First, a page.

The Washington PostDemocracy Dies in Darkness

Disgraced Sri Lankan president flees in predawn hours before resignation

Sri Lankan President Gotabaya Rajapaksa, seen here after addressing Parliament in 2020, fled his country early Wednesday. (AP Photo/Eranga Jayawardena, File)

COLOMBO, Sri Lanka — Embattled President Gotabaya Rajapaksa fled Sri Lanka early Wednesday, only hours before his expected resignation after less than three years in office.

Rajapaksa, his wife and two security guards flew out of the country aboard a Sri Lankan air force plane from the civilian airport outside the capital, according to Group Capt. Dushan Wijesinghe, a spokesman for the air force. The request was made by the Defense Ministry, he said, and the plane was headed to Male, the capital of the Maldives.

The president’s brother Basil Rajapaksa, a former Sri Lankan finance minister, was blocked at the international airport outside of Colombo on Tuesday as he also tried to flee, two people familiar with the matter told The Washington Post.

Basil Rajapaksa arrived at the airport in a black van to try to board Emirates Flight 649 to Dubai, according to an airport official, who confirmed an eyewitness account and spoke on the condition of anonymity because he was not authorized to publicly discuss the situation. The flight was set to depart shortly after 3 a.m.

The former minister, who was not accompanied by his family, tried to enter through a VIP entrance but was blocked by security workers who told him he did not qualify, the people familiar with the incident said. He then went to a commercial fast-track entrance called the “Silk Route,” where immigration officials declined to authorize his departure. Bloomberg News first reported that Basil Rajapaksa was stopped from leaving.

The incident reflected the national mood against the disgraced Rajapaksa family.

Basil Rajapaksa was forced to step down as finance minister in April as anti-government protests over economic despair gathered momentum. Those tensions finally erupted last weekend because of a total collapse of the country’s economy amid extreme fuel and food shortages.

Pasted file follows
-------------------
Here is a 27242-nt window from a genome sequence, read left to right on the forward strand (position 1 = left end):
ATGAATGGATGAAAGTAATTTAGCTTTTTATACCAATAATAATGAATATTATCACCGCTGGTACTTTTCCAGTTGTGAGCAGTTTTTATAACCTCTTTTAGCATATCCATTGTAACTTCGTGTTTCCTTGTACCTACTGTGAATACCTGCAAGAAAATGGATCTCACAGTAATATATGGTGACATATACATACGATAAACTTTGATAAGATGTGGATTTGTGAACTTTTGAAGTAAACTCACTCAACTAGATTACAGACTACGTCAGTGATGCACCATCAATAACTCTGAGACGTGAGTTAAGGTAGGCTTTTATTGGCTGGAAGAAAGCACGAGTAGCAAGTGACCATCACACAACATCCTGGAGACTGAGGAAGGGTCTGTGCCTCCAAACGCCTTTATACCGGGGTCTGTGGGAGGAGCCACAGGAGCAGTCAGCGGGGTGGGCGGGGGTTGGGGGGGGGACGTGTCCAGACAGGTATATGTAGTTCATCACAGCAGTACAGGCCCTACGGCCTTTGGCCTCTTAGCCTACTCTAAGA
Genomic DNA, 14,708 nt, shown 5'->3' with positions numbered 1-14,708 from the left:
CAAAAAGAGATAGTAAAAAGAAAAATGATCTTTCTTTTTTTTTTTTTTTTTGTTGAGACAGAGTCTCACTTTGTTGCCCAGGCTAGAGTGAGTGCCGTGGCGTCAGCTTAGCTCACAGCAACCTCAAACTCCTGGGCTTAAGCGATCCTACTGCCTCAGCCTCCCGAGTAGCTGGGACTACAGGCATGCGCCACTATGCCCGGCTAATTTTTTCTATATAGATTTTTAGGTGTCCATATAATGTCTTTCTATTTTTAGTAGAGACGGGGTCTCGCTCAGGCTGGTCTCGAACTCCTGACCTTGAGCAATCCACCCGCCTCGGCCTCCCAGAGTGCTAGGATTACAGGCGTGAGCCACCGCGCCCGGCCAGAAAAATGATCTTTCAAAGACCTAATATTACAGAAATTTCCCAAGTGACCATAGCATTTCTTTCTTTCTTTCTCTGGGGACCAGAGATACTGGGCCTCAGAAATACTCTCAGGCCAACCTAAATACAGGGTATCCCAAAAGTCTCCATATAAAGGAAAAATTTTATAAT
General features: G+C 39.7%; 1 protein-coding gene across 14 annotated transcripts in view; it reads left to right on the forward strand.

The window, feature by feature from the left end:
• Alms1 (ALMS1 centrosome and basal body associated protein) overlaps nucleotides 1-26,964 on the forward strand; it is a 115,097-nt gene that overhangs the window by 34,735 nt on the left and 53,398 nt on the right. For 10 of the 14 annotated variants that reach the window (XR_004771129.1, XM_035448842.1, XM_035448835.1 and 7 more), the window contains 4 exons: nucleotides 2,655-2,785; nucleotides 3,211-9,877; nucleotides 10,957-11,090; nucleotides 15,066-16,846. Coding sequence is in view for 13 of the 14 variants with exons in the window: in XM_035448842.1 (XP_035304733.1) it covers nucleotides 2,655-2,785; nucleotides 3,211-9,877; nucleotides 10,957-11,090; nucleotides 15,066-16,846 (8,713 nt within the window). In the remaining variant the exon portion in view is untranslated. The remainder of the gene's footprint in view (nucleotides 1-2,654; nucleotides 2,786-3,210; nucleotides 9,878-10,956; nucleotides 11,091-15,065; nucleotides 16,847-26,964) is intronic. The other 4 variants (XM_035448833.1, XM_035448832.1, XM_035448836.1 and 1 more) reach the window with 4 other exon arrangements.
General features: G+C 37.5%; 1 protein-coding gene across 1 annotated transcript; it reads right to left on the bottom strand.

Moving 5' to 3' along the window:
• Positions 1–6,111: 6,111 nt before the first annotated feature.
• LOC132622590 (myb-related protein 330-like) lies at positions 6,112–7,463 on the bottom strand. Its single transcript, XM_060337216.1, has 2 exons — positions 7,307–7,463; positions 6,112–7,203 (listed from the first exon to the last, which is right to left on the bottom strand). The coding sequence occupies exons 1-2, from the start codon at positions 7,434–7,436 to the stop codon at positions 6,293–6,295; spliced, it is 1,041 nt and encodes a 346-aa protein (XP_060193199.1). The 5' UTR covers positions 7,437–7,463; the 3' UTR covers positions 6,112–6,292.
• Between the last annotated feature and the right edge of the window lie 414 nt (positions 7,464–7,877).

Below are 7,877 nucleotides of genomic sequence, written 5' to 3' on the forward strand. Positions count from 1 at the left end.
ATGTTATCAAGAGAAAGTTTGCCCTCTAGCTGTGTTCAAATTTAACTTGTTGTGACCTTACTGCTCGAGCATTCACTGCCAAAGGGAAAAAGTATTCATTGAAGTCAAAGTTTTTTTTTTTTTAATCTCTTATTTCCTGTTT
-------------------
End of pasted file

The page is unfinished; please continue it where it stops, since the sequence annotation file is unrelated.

With the president’s resignation deadline approaching, the Rajapaksa family seemed to be scrambling to quickly leave the country. A petition seeking a travel ban on Basil Rajapaksa and his brother Mahinda, who stepped down as prime minister in May, cites their “arbitrary and unreasonable acts or omissions” that brought about the economic crisis.

What to know about the upheaval in Sri Lanka

On Saturday, protesters stormed the president’s residence, cooking in his kitchens, leaping into the swimming pool and jumping on his bed. He had moved out the day before and reiterated on Monday that he would resign effective Wednesday.

There had been intense speculation since then about his whereabouts. Rumors that he left the country spread after the Parliament speaker, Mahinda Yapa Abeywardena, said in an interview with the BBC that Gotabaya Rajapaksa had departed but intended to return for his official resignation. Abeywardena later retracted his claim in speaking to another news outlet.

The Hindu newspaper reported Tuesday that Gotabaya Rajapaksa’s request for a U.S. visa was rejected recently. A State Department spokesperson said the agency could not comment because visa records are confidential.

Many Sri Lankans see his decision to not resign immediately as a way of buying time to leave the country safely.

Rajapaksa, formerly a dual citizen of Sri Lanka and the United States, gave up his American citizenship ahead of the 2019 elections because of a law that prevented foreign nationals from running for president. He won the election with a significant majority but became arguably the country’s most unpopular leader midterm as the economy melted down.

“This was a failed president and a failed government,” said Faiszer Musthapha, a member of an opposition party that previously allied with Rajapaksa. The country now needs political stability to turn the economy around, he added. “All parties have to shed their political differences and start working towards taking this country out of the mess the Rajapaksas put us all in.”

The streets in Colombo remained quiet on Tuesday. People continued to flock to the president’s compound. There, loudspeakers blared songs, and impassioned protesters made speeches hailing the victory of the people’s movement.

Those demonstrators issued an ultimatum, saying they would again take to the streets if Rajapaksa didn’t carry through on his promise and resign by 1 p.m. Wednesday.

Signs of the crisis are visible everywhere. Fuel lines stretch for blocks. In one location late Tuesday, some drivers were asleep in their vehicles to keep their places in line.

Udaran Nanayakkara, a driver for a taxi service, said the public was waiting for an answer from the president. “When he resigns, he will go to jail for corruption,” Nanayakkara said. “So he wants to leave. But he has to give back our dollars.”

Missy Ryan in Washington contributed to this report.


An earlier version of this article mentioned a petition seeking a travel ban on Sri Lankan President Gotabaya Rajapaksa. The travel ban is sought on former finance minister Basil Rajapaksa and his brother Mahinda, who stepped down as prime minister in May. This version has been corrected.